Should I worry about depression rebound?
May 4, 1998
I got a positive diagnosis 5 years ago, progressed to AIDS 2 years ago with a serious bout of PCP, have recovered very well with the help of a combination regimen and have been in stable health for the last year and a half. When I had PCP I joined a HIV specific therapy group which for the most part has been a great place for me to start looking at and working with a lot of my historical stuff. Even before any of this, I've annually experienced Seasonal Acclimation Disorder (I live in NYC too) which is compounded with the anniversary of my mother's death at Christmastime. This past winter I hit a unusually bad depression: I actually even missed a couple of doses, which is so completely unlike me. The depression started lifting towards the end of the winter, as it started getting warmer and we've had more light. I had started to pursue formal therapy, but with the telephone tag with a therapist that ensued and the lightening of my spirits, I've pretty much abandoned that pursuit. My concern is that the depression, which at this time (early May) seems completely abated, might be a recurring problem once the summer's over. In the back of my mind I'm worried about having depression again that keeps me from managing my health in the best way I can. Should I try to start therapy even though I feel fine now?
Response from Mr. Shernoff
I would strongly suggest that indeed you do begin therapy now while the depression is less intense or even totally dissipated. The reason I say this is that you describe a history of depression compounded by Seasonal Affective Disorder. If you begin the process of shopping for a therapist, interviewing therapists and finding the right one for you now, that may take a month or two. This is fine since there is no crisis at the present time. That will then take you into the summer. I would like to see you with an established relationship with an experienced therapist at least a couple of months before the fall begins so that he or she can refer you to a psycho- pharmacologist in late summer to begin your anti-depressants before the onset of the time of year when the day light lessens and begins to result in the onset of your seasonal affective disorder.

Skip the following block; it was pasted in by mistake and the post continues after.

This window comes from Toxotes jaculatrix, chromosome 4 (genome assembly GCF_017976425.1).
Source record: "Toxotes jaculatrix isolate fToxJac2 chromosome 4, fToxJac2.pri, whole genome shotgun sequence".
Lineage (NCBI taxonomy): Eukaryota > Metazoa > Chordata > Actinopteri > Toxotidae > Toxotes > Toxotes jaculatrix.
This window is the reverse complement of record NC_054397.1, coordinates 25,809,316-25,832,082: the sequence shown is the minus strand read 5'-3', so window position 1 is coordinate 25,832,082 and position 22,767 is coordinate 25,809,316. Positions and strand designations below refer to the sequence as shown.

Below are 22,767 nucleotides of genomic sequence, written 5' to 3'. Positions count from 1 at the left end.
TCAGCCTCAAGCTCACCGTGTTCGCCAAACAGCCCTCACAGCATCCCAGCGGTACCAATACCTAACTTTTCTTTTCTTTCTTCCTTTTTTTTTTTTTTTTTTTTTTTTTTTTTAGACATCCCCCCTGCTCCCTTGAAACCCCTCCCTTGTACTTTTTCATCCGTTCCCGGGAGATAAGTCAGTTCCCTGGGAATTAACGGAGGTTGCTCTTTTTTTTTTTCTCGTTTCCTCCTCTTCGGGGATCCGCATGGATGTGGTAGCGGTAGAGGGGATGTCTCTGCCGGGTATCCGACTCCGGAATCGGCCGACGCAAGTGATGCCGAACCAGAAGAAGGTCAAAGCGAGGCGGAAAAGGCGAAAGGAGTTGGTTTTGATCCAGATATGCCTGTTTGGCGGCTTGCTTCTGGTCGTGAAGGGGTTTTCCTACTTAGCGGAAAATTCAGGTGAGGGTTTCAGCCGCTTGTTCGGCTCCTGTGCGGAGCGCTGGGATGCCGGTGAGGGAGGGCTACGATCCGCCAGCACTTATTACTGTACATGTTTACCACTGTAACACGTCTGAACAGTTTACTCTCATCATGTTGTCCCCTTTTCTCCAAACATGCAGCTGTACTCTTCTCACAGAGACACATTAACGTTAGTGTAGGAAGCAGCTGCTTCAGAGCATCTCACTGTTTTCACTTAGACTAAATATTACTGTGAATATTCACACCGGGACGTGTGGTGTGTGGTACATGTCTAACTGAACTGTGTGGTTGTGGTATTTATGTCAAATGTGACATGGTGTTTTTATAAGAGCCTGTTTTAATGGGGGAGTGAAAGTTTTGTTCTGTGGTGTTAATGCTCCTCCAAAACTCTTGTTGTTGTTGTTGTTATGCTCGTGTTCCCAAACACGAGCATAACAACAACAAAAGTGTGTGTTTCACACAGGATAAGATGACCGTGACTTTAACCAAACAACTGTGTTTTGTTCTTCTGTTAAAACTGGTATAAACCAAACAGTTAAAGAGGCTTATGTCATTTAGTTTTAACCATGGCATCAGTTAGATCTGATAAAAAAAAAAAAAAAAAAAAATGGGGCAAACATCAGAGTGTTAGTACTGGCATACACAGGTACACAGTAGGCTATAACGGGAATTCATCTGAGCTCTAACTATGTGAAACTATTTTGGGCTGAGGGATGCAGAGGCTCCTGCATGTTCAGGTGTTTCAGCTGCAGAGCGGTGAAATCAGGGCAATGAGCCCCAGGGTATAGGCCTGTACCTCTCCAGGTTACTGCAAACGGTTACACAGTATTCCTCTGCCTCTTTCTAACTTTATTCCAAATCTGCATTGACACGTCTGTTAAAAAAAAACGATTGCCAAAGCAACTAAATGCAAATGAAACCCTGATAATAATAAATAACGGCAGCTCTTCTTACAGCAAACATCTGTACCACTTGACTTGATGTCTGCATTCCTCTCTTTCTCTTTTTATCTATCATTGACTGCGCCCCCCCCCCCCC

As I am sure you know it can often take several weeks for these medications to reach a therapeutic level in a person's body. With the treatment plan I have described above you are most likely to avoid the most disabling symptoms of your condition. I have a number of patients who begin medication for Seasonal Affective Disorder in August so that by October they are at a correct dose of the meds, or at least close to the correct dose. Beginning in March, under the supervision of the psychiatrist, these patients begin to reduce their dose and wean themselves for the spring and summer. Some do remain in therapy through out the year, while others stop therapy for a few months each year. You are very wise to handle this situation now so that you can remain adherent to your medication schedule.
Best of luck
Michael Shernoff, MSW
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